Divided They Stay : Species Coexistence In A Community Of Mutualists And Exploiters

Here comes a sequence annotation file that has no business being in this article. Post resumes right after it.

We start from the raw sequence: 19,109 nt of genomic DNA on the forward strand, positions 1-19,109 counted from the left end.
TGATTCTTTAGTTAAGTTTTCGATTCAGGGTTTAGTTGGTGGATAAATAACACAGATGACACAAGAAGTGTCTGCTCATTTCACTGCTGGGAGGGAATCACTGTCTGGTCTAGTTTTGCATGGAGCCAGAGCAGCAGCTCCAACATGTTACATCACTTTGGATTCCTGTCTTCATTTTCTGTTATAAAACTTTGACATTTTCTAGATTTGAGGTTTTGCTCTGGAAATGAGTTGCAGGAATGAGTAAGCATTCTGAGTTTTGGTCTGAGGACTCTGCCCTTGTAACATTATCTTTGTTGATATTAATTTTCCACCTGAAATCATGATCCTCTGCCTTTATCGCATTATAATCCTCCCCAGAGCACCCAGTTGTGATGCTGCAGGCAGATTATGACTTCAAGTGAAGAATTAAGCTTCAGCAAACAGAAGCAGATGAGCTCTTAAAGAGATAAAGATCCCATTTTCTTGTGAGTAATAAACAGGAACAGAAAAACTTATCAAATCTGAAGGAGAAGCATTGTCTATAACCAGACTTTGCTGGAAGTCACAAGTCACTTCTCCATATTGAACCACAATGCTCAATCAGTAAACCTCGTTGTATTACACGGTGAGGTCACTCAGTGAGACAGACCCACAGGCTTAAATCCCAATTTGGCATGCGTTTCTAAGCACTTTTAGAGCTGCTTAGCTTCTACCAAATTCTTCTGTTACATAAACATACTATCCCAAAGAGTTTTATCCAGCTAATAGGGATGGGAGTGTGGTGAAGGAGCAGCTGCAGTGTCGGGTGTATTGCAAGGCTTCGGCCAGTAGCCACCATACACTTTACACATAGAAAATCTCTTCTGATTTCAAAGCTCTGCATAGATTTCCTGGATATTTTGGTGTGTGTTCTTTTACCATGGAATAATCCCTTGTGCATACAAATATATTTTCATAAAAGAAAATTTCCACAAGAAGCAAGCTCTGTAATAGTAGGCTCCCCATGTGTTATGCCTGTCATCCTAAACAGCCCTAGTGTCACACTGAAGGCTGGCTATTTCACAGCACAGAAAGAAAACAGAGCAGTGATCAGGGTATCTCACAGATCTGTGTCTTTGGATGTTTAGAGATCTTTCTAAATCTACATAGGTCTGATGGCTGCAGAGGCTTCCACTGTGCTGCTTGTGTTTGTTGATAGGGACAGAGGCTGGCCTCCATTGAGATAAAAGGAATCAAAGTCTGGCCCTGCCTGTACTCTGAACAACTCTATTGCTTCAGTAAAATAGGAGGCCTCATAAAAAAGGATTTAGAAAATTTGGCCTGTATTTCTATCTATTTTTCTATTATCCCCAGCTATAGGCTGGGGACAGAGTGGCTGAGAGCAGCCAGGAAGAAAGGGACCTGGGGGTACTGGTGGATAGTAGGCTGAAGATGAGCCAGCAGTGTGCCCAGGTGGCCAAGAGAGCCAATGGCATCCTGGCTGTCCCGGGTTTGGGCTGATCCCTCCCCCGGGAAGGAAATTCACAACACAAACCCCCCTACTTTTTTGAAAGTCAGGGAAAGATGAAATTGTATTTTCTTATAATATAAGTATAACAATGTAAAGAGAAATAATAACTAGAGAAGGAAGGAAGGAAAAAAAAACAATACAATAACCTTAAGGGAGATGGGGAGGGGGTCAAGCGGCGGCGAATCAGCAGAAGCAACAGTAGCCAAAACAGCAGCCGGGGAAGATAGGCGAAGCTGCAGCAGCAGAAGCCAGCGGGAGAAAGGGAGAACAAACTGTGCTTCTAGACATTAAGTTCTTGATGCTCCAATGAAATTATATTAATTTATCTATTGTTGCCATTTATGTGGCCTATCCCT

The fig–fig wasp interaction is a classic example of obligate mutualism and coevolution. It is also a nursery pollination mutualism and supports a diversity of exploiter/parasite/non-pollinating fig wasp species. Mutualists and exploiters comprise the fig wasp community. All the wasp community members are obligately dependent on the fig syconium (a globular closed structure comprising of hundreds to thousands of uniovulate florets) for completing their life cycle. The fig florets can be sessile (without a stalk) or pedicellate (stalked) and can support a community comprising 3–30 wasp species. Fig wasps can access the floral resources for oviposition directly by entering into the syconium (internal oviposition) or by penetration of the syconium surface (external oviposition). Most studies on the fig–fig wasp interaction have investigated the stability of the interaction, pollination biology, pollen dispersal, co-evolution or the effect of exploiters on this mutualism. However, studies dealing with community ecology and species coexistence mechanisms in these communities are rare. Factors contributing to coexistence of mutualists and exploiters in a fig wasp community were studied using a reasonably speciose fig wasp community associated with Ficus racemosa in south India. The wasp community of Ficus racemosa comprises a single species of pollinator and six species of exploiters; together they represent three genera of fig wasp species. The community members show differences in their feeding habit; they could be 1) gallers (feed on floral tissue after pollination and/or after inducing abnormal tissue development of the floret that is also called the gall), 2) inquilines (feed on gall tissue but cannot induce galling; survive by feeding on gall tissue and starving the host larva to death), or 3) parasitoids (lay eggs in or on developing offspring of a galler or inquiline species; develop by feeding on host tissue). Resource partitioning across temporal and spatial axes on this fig wasp community have been quantified. Ovipositor traits of each community member were also investigated since variation in ovipositor traits might facilitate resource partitioning. Finally, the role of life-history traits in species coexistence in this community was also explored. Temporal resource partitioning among members of the fig wasp community was studied (1) across the resource phenology, i.e. over the development phases of the fig syconium, and (2) on a diel scale. The seven members of the wasp community were found to partition their oviposition periods across fig syconium development phenology; some species used very young syconia (soft and smaller in size) for oviposition whereas others used mature (hard and bigger in size) syconia for oviposition. The first species to colonise the syconia were gallers and these were followed by parasitoids in a definite oviposition sequence. Pollinators arrived concurrently with an exploiter galler species and had the shortest oviposition window in terms of days. Although fig wasps are known to be largely diurnal, night oviposition in several fig wasp species was documented for the first time. Wasp species showed a peak in their activity period across the diel cycle and phenology. This is probably the first study to simultaneously investigate temporal partitioning across the syconium phenology as well as the diel scale in a fig wasp community. Partitioning of syconium space was investigated by quantifying the quality (type of floret—sessile or pedicellate) of floral resources. The number of individuals of each species developing in a syconium was quantified along with host accessibility during oviposition by each wasp species. The association between community members developing within a syconium was also tested. The differential occupancy of florets by each species based on their distance from the base of the syconium was evaluated. For the first time the relative distribution of males and females of the entire fig wasp community was quantified. The wasp community members used similar types of florets for oviposition. Seeds were found mostly in sessile florets and wasps were present in large numbers in pedicellate florets. Except for one wasp species, all others occurred uniformly within the syconium with respect to the distance from the base of the syconium. Species distribution models revealed higher prediction ability for the location of mutualists (seed and pollinator) within the syconium compared to exploiters. Within a syconium, all species pairs exhibited positive associations indicating either an absence of or low competitive exclusion. Some florets were modified by their gall occupants such that they were longer in length indicating the possibility of creation of an enemy-free zone by the gall occupant. Yet, most florets were accessible to ovipositing wasps based on ovipositor lengths and flexibility. The probability of finding a male decreased with increase in floret length when all wasp species were grouped together; however, this trend did not hold true when males and females of species were tested individually. Based on these results, the fig wasps of F. racemosa could be grouped into—(1) Early-arriving galler species which used immature florets, inducing large galls that protruded into the cavity, and with fewer individuals per syconium, (2) Galler species arriving concurrently with the pollinator, inducing galls that were morphologically indistinguishable from those of the pollinator, and with many individuals developing per fig syconium, and (3) Parasitoids and/or inquilines of the galler species, with variable abundance per syconium. Thus, these results show that the wasp species do not clearly partition floral resources between syconia and within syconium but they can modify their oviposition sites and also differ in the proportion of florets within a syconium used for oviposition. Oviposition sites of the fig wasps can be reached only by using their ovipositor. The resources for oviposition are hidden and hence might require tools for resource location and utilisation. The frequency and diversity of sensilla on the ovipositor, as well as ovipositor structure (morphology and sclerotisation of the tip) was documented for the entire wasp community. The internally-ovipositing pollinator had the simplest ovipositor, negligible sclerotisation and only one type of sensillum on its ovipositor; the externally ovipositing exploiter species had teeth on their ovipositors, sclerotisation and various types of ovipositor sensilla. Ovipositor sclerotisation and lateness of arrival for oviposition in syconium development were positively correlated. Ovipositor teeth height increased from gallers to parasitoids. Presence of different types of sensilla was noted which included mechano- and chemosensilla, as well as combined mechano-chemosensilla. Chemosensilla were most concentrated at ovipositor tips while mechanoreceptors were more widely distributed. Ovipositor traits of one putative parasitoid/inquiline species differed from those of its syntopic galler congeners and clustered with those of parasitoids within a different wasp subfamily. Thus ovipositor tools show lability based on adaptive necessity, and are not constrained by phylogeny. Life-history traits such as fecundity, pre-adult and adult lifespan were studied for each wasp member of the community. Trade-offs in life-history traits were also investigated. Interspecific variation in life-history traits was observed. Gallers were pro-ovigenic (all eggs were mature upon adult emergence) whereas parasitoids were synovigenic (eggs matured progressively during adult lifespan). Initial egg load was correlated with body size for some species, and there was a trade-off between egg number and egg size across all species. Although all species completed their development and left the syconium concurrently, they differed in their adult and preadult lifespans. Providing sucrose solutions increased parasitoid lifespan but had no effect on the longevity of some galler species. While feeding regimes and body size affected longevity in most species, an interaction effect between these variables was detected for only one species. Life-history traits of wasp species exhibited a continuum in relation to their arrival sequence at syconia for oviposition during syconium development, and therefore reflected their ecology. The largest number of eggs, smallest egg sizes, and shortest longevities were characteristic of the earliest-arriving galling wasps at the smallest, immature syconia; the converse characterised the later-arriving parasitoids at the larger, already exploited syconia. Thus life-history is an important correlate of community resource partitioning and can be used to understand community structure. The comparative approach revealed constraints and flexibility in trait evolution. This is probably the first comprehensive study of life-history traits in a fig wasp community.